So THAT's How To Stop Yoghurt Going Off

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I’ve gotten way, wayyy too familiar with the sight of teal mould on the inside of my yoghurt pots. OK, I might take my time making my way through the container ― but surely this is a disproportionate response to the sin of buying for one?

Luckily, though, it seems that there are ways around the dairy dilemma.

Aside from keeping crumbs and other food particles out of the yoghurt pot, ensuring the container is airtight, and keeping your fridge as cold as possible, there’s another (unusual) way to prevent yoghurt from going off prematurely or crystallising ― and it works for cottage cheese, ice cream, and sour cream too.

Turning the container upside down could keep it fresher for longer

The odd-sounding hack actually follows a pretty sound logic. As Country Living says, turning the container upside-down creates a vacuum “that inhibits the growth of bacteria that causes food to spoil.”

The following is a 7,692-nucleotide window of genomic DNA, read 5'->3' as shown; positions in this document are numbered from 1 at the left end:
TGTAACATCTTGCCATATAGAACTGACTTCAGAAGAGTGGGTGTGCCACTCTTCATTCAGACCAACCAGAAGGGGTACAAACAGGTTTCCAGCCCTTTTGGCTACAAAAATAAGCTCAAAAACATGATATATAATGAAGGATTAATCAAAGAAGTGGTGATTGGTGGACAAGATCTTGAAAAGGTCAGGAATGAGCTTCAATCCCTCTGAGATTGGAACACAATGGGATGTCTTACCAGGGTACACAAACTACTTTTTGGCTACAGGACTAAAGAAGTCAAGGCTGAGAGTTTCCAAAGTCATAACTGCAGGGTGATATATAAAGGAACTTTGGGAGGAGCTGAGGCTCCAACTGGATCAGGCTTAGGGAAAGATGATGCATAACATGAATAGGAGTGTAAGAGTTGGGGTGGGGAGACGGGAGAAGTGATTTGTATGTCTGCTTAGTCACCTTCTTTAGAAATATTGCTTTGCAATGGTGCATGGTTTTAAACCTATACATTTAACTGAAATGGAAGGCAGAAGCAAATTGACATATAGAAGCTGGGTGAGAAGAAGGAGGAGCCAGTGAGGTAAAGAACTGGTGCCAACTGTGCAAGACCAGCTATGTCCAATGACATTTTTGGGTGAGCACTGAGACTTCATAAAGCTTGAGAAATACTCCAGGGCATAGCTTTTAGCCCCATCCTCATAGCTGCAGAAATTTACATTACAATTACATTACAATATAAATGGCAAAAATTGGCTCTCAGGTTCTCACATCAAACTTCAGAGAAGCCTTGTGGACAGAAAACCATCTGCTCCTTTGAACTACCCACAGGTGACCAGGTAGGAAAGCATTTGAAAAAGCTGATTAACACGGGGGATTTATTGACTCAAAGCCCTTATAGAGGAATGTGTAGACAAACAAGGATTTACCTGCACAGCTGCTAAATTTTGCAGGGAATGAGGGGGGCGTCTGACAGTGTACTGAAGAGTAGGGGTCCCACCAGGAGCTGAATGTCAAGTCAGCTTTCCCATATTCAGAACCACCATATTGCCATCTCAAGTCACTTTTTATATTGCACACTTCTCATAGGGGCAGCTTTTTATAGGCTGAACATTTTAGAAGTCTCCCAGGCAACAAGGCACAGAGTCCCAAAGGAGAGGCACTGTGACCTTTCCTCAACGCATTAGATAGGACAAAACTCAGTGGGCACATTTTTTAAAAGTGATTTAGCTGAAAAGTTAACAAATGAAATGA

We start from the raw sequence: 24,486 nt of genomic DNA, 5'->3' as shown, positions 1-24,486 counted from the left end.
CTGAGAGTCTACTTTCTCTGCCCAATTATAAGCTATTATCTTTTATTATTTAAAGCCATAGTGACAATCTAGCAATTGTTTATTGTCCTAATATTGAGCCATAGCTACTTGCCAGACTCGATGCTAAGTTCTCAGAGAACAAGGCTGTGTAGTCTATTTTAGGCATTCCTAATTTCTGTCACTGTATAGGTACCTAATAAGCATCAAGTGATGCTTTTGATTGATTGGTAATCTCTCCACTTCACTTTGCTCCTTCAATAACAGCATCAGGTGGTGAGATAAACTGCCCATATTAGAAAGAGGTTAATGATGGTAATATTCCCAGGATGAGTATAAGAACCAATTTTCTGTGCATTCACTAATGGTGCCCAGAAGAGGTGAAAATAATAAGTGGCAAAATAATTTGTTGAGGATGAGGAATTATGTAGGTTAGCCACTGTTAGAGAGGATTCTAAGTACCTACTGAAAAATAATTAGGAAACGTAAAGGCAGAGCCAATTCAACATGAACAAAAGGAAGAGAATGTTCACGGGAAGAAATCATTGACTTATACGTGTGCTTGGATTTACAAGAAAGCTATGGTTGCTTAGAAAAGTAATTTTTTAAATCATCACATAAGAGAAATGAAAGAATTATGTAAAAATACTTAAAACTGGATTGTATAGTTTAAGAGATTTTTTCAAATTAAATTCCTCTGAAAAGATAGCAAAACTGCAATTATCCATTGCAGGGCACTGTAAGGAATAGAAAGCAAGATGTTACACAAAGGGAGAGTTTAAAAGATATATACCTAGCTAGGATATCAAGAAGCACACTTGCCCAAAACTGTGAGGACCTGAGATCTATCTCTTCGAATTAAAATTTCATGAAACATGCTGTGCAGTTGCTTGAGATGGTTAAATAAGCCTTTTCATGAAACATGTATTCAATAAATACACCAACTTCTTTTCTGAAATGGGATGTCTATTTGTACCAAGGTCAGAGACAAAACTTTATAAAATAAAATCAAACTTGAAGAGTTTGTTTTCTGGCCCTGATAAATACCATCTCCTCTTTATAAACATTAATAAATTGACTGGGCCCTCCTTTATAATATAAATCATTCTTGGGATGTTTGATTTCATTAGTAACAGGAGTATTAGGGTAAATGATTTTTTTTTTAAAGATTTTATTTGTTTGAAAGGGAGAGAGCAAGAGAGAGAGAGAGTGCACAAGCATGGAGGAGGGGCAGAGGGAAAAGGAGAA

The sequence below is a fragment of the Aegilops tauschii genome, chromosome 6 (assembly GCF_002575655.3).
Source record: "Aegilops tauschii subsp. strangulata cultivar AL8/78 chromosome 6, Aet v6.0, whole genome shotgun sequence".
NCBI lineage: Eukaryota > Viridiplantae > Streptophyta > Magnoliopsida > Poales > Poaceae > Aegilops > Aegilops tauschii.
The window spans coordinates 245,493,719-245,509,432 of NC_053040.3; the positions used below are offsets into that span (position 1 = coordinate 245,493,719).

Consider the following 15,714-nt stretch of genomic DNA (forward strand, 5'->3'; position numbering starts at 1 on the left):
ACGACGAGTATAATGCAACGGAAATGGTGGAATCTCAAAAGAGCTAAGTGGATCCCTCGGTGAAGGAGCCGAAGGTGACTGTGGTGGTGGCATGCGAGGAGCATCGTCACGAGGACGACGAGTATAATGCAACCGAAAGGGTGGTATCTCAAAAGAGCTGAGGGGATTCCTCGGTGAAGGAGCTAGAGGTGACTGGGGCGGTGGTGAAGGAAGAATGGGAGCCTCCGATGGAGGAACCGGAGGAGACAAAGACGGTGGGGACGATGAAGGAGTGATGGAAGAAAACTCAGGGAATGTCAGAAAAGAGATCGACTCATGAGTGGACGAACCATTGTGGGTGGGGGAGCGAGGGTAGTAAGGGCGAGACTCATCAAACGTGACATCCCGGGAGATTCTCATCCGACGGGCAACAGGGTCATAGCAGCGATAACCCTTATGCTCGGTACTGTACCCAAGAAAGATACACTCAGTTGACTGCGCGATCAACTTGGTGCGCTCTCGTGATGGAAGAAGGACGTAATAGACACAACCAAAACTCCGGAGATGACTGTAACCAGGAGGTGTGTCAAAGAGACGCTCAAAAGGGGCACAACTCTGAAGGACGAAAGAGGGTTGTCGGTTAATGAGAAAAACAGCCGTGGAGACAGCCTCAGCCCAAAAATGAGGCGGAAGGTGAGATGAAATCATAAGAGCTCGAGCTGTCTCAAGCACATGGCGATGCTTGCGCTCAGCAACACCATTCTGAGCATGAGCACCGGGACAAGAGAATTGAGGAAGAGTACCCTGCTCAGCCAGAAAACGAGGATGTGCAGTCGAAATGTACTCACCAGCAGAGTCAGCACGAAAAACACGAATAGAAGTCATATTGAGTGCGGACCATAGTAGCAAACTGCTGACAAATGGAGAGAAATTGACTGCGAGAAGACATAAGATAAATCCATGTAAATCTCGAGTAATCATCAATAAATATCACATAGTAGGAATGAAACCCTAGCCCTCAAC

The lack of air at the top of the container also means that crystals are less likely to form. Of course, you’ll want to make sure your container is firmly sealed before you flip it upside down ― we don’t need a dairy-drenched fridge, ta very much. You can place the opened tub on a saucer to be double-sure if needed.

“Once you open yogurt, it’s best within five to seven days, but it can be stretched to about two weeks,” Food & Wine shared. So, if you can potentially double the shelf life of your beloved Greek yoghurt, why wouldn’t you?

There are other fridge hacks, too

If you’re looking to keep the other contents of your fridge fresh, too, consider keeping eggs and milk away from the shelf in your fridge door.

This is because opening and closing your fridge door on the reg (which I’m definitely guilty of) makes the temperature unstable, providing potentially damaging flashes of warmth.

Another hack is keeping your fridge between 0 and 5°C ― any higher than this and you could risk spoilage and bacteria.

You should keep fruits and veggies separate from each other in the fridge too (yes, really). This is because fruits and vegetables emit different gases that can cause each other to deteriorate.

Look, anything that puts an end to my mid-week emergency supermarket dashes...